This feedback from EY’s contact with board members resonated with the themes I’ve been picking up in discussions with CISOs and DPOs. I’ll summarise it as “Get the basic cyber hygiene in place, security and privacy by design, and trust but verify.” or “Start with understanding what do you want to protect.”
<shameless plug>Over at Glock Enterprises we’ve been building a portfolio of services and supporting tools that help organisations with their security and privacy programs.</> The most successful engagements we engage with are those organisations where the board sets the tone, just as EY identifies…:
[…] Key takeaways
Our conversations revealed several key actions boards can take as they oversee security risk. These include:
- Set the tone that cybersecurity is a critical business issue; the time and effort the board spends on cybersecurity signifies if it is a priority for the company.
- Confirm that the company’s new technology and business arrangements are designed with security in mind from the beginning by embracing a “Trust by Design” philosophy.
- Understand the company’s value at risk in dollar terms.
- Understand the company’s processes to identify, assess and manage third-party and supply chain risks.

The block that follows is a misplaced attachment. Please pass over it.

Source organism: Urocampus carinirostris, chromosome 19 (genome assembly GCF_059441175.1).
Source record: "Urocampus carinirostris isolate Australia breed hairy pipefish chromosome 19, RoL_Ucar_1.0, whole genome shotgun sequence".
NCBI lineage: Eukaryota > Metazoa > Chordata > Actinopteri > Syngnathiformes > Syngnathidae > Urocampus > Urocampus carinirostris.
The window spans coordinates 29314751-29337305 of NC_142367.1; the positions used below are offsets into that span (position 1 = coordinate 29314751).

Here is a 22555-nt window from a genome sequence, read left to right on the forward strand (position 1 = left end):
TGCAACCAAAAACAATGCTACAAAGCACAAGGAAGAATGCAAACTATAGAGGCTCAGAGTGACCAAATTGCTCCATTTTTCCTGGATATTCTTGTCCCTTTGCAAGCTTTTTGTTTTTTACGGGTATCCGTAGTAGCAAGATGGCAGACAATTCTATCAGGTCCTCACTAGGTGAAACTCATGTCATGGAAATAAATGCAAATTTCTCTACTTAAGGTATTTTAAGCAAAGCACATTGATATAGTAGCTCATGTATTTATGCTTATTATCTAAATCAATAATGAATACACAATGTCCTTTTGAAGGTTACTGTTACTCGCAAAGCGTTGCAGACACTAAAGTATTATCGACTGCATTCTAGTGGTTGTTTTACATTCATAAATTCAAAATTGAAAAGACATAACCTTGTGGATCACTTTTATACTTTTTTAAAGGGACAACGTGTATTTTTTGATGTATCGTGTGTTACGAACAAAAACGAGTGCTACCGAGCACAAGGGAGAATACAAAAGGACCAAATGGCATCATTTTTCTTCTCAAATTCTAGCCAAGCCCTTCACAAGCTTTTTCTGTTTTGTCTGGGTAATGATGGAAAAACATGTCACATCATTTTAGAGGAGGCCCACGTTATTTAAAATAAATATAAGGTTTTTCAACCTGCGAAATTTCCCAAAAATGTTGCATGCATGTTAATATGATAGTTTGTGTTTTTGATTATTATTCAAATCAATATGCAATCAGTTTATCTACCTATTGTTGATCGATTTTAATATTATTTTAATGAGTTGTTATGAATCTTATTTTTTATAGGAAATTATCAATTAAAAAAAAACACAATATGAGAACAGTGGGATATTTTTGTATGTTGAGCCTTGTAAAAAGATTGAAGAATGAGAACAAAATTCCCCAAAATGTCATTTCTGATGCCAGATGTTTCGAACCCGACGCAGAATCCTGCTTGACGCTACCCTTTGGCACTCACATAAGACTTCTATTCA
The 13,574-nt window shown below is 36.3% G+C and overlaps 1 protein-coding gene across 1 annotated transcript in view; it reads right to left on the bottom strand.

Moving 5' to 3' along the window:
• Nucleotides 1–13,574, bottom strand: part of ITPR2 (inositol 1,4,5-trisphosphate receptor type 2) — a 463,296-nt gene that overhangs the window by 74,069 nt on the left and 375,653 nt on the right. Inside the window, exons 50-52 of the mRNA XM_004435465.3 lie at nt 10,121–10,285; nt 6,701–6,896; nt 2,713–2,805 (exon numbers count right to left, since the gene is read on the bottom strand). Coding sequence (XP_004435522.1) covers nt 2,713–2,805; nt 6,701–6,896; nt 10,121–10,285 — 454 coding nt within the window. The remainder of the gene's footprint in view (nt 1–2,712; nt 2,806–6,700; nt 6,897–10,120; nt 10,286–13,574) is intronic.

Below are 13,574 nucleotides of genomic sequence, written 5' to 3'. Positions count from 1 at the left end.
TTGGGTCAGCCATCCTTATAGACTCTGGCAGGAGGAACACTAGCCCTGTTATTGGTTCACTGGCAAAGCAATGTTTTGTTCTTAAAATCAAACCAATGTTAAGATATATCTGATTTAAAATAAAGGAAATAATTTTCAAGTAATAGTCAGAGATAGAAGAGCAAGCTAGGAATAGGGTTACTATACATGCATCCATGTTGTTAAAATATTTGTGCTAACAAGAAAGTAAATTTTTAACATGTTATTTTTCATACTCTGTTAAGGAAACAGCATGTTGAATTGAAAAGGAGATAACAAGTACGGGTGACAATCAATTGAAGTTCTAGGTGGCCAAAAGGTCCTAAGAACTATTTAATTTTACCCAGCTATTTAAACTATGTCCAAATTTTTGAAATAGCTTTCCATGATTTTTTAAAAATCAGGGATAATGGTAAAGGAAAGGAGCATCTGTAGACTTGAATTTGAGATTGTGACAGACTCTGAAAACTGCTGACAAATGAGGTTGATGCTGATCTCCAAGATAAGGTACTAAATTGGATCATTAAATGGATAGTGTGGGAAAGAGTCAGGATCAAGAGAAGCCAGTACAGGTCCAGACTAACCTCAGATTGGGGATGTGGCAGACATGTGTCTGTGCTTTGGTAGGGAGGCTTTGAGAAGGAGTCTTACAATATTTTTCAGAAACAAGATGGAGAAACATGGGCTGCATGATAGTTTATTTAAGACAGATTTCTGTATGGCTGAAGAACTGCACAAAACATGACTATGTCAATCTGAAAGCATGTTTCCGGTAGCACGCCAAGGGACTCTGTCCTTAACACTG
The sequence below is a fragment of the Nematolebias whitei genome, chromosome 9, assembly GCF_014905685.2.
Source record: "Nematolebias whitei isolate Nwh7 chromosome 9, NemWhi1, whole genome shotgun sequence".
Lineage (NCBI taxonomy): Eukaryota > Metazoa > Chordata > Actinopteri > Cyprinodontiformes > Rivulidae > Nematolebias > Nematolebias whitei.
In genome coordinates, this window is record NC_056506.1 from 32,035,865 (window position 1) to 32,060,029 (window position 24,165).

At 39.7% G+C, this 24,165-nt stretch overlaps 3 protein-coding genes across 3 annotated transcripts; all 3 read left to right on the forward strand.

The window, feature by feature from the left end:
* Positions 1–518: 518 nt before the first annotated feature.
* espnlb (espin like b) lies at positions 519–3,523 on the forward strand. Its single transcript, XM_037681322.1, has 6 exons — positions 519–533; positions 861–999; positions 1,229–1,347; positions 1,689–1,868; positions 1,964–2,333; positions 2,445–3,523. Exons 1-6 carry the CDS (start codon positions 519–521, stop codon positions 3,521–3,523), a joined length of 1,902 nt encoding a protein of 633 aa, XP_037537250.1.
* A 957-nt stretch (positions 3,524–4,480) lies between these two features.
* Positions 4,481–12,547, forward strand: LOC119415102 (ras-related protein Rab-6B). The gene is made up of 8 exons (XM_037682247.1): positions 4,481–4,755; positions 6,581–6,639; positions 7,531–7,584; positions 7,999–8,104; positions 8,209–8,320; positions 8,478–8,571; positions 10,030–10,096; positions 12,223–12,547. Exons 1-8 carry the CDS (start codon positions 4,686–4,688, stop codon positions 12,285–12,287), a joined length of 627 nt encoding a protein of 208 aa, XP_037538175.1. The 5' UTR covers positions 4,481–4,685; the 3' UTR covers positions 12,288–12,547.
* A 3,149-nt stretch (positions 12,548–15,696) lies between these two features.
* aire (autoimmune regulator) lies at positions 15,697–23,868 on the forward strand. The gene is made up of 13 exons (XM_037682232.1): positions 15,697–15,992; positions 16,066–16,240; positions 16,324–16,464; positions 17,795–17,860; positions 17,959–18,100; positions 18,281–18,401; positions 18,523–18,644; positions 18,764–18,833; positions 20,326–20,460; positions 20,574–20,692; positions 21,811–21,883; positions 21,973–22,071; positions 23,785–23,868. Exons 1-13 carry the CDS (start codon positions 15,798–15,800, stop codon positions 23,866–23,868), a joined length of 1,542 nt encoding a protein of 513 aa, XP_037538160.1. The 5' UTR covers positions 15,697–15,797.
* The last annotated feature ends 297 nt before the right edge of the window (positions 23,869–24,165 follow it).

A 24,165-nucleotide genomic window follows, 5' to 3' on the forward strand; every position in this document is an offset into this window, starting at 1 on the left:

- Make sure the cybersecurity risk management program (CRMP) is independently and appropriately assessed by a third party and the third party should report back to the board.
- Have comprehensive knowledge of the company’s ability to respond and recover, which should include simulations and arranging protocols with third-party specialists before a crisis hits.
- Have a thorough understanding of the cybersecurity incident and breach escalation process and protocols within the organization, including when the board should be notified.
- Stay attuned to evolving board and committee cybersecurity oversight practices and disclosures, including asking management for a review of the company’s cybersecurity disclosures over the last two to three years with peer benchmarking.